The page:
How do you assess opioid-induced constipation (OIC)?

Knowledge Library published on June 14, 2013 in Practice
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Chris Herndon, PharmD
Assistant Professor
Southern Illinois University Edwardsville
Clinical Pharmacy Specialist
St. Elizabeth’s Hospital
Belleville, Illinois
Hello, my name is Chris Herndon, I am an associate professor with the Southern Illinois University Edwardsville School of Pharmacy. I am often asked, “How do you assess patient’s constipation that are concurrently taking opioid analgesics for either cancer or noncancer persistent pain?” There is a number of different assessment tools that are available to us. I prefer two specific tools in clinical practice. The first is the Bristol Scale, which is actually a number of different descriptions of stool that a patient can actually visualize and refer to, there is a number of different ways to provide this to the patient. We will actually post posters of the Bristol Scale in the rooms where we see patients, and you can actually get a Bristol Scale coffee mug online for a very nominal price. As far as overall constipation assessment, the one that I prefer is the Constipation Assessment Scale, and the interesting thing about this is it goes into not just specific patterns of stool and defecation, but it also talks about some of the different specific gastrointestinal symptoms that opioids can lead to, such as abdominal distention, bloating, the feeling of not completely evacuating the bowels, things that our patients will frequently complain of that are on opioids that don’t specifically fall under “When was your last BM?”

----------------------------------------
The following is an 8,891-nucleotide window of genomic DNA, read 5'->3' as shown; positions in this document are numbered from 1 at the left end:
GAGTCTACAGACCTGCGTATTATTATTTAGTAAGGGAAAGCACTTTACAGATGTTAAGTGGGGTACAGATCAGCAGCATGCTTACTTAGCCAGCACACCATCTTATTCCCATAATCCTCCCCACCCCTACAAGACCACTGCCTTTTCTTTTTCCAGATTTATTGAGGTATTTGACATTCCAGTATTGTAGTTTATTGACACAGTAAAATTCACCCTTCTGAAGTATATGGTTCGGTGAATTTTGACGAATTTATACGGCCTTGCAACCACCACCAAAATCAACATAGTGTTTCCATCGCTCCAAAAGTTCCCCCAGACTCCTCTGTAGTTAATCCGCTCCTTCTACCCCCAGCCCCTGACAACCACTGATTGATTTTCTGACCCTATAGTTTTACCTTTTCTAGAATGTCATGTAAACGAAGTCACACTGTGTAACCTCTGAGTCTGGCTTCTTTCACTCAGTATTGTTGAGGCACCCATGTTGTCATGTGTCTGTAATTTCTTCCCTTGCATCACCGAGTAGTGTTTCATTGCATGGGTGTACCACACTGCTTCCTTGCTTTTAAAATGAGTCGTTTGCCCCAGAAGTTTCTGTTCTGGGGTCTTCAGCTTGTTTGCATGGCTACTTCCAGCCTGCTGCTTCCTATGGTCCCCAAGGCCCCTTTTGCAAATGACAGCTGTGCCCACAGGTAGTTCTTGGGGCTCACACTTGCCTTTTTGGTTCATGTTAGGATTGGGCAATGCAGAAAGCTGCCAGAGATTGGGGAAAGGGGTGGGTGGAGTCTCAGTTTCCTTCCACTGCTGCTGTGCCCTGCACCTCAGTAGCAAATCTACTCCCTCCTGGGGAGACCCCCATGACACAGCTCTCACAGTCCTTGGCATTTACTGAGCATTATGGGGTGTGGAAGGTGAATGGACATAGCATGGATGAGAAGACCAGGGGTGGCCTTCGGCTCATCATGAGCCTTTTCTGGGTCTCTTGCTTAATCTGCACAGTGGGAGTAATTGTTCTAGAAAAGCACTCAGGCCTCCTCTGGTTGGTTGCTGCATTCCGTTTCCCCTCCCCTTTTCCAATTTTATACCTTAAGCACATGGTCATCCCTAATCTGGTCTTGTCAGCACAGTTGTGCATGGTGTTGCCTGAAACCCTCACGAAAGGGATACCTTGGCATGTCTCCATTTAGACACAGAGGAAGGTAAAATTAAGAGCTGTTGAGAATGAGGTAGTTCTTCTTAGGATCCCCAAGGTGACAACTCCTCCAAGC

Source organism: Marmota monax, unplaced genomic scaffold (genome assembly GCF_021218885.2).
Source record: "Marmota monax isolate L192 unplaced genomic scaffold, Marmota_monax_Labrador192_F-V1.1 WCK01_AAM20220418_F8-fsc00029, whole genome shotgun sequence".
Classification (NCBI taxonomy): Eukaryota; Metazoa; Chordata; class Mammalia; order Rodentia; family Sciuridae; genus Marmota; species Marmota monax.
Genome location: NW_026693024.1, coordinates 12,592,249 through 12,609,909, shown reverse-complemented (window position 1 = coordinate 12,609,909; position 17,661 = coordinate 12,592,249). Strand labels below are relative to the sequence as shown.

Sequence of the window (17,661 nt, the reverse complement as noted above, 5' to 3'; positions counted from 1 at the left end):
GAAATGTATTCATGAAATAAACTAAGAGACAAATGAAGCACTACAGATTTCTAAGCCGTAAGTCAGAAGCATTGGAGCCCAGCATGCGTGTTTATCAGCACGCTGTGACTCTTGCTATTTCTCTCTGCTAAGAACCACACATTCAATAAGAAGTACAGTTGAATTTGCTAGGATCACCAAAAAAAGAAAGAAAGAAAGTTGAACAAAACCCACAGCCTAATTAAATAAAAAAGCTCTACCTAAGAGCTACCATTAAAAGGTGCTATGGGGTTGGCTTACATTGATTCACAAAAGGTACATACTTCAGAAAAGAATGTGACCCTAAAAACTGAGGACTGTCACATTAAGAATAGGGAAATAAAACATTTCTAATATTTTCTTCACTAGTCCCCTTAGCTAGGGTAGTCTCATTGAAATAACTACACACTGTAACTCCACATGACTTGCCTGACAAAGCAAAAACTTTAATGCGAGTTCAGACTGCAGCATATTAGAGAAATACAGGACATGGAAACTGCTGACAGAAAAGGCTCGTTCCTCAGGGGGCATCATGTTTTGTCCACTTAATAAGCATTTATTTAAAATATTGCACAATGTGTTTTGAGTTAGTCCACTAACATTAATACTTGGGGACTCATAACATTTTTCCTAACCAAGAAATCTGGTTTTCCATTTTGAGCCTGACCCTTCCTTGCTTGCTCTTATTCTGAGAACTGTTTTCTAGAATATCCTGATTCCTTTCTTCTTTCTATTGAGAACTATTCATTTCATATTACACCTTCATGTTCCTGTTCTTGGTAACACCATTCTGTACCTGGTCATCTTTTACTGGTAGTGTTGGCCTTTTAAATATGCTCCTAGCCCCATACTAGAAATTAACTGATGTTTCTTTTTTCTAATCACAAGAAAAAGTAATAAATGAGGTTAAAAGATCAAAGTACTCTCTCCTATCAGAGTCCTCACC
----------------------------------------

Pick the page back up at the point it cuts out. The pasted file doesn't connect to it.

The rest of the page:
Last modified: June 7, 2013
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